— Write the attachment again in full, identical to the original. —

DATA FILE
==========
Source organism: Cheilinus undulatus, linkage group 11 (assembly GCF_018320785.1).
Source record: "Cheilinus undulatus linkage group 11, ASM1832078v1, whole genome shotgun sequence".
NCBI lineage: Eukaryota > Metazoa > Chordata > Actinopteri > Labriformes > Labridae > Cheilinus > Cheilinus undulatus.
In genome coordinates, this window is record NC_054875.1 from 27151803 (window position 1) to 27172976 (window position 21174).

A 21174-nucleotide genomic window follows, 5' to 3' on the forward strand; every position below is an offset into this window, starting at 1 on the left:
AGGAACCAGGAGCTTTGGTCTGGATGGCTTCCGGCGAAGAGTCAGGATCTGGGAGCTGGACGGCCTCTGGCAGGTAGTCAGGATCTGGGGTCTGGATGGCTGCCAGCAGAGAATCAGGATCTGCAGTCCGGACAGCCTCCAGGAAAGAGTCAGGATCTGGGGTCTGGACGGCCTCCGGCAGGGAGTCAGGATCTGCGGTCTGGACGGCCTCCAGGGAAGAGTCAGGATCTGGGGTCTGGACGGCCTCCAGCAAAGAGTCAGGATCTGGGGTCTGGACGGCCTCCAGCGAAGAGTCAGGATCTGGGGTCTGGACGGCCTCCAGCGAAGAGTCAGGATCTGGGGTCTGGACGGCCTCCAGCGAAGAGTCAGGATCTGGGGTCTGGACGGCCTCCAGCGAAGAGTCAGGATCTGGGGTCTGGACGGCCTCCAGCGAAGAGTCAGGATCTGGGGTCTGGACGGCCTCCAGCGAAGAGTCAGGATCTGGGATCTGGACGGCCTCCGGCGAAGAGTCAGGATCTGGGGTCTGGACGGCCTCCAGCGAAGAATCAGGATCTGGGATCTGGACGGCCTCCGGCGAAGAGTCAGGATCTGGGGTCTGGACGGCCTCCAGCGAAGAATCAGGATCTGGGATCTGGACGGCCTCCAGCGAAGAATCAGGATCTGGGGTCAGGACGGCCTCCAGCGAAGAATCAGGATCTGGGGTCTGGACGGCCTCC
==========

Source organism: Cheilinus undulatus, linkage group 11 (assembly GCF_018320785.1).
Source record: "Cheilinus undulatus linkage group 11, ASM1832078v1, whole genome shotgun sequence".
NCBI lineage: Eukaryota > Metazoa > Chordata > Actinopteri > Labriformes > Labridae > Cheilinus > Cheilinus undulatus.
In genome coordinates, this window is record NC_054875.1 from 27151803 (window position 1) to 27172976 (window position 21174).

A 21174-nucleotide genomic window follows, 5' to 3' on the forward strand; every position below is an offset into this window, starting at 1 on the left:
AGGAACCAGGAGCTTTGGTCTGGATGGCTTCCGGCGAAGAGTCAGGATCTGGGAGCTGGACGGCCTCTGGCAGGTAGTCAGGATCTGGGGTCTGGATGGCTGCCAGCAGAGAATCAGGATCTGCAGTCCGGACAGCCTCCAGGAAAGAGTCAGGATCTGGGGTCTGGACGGCCTCCGGCAGGGAGTCAGGATCTGCGGTCTGGACGGCCTCCAGGGAAGAGTCAGGATCTGGGGTCTGGACGGCCTCCAGCAAAGAGTCAGGATCTGGGGTCTGGACGGCCTCCAGCGAAGAGTCAGGATCTGGGGTCTGGACGGCCTCCAGCGAAGAGTCAGGATCTGGGGTCTGGACGGCCTCCAGCGAAGAGTCAGGATCTGGGGTCTGGACGGCCTCCAGCGAAGAGTCAGGATCTGGGGTCTGGACGGCCTCCAGCGAAGAGTCAGGATCTGGGGTCTGGACGGCCTCCAGCGAAGAGTCAGGATCTGGGATCTGGACGGCCTCCGGCGAAGAGTCAGGATCTGGGGTCTGGACGGCCTCCAGCGAAGAATCAGGATCTGGGATCTGGACGGCCTCCGGCGAAGAGTCAGGATCTGGGGTCTGGACGGCCTCCAGCGAAGAATCAGGATCTGGGATCTGGACGGCCTCCAGCGAAGAATCAGGATCTGGGGTCAGGACGGCCTCCAGCGAAGAATCAGGATCTGGGGTCTGGACGGCCTCC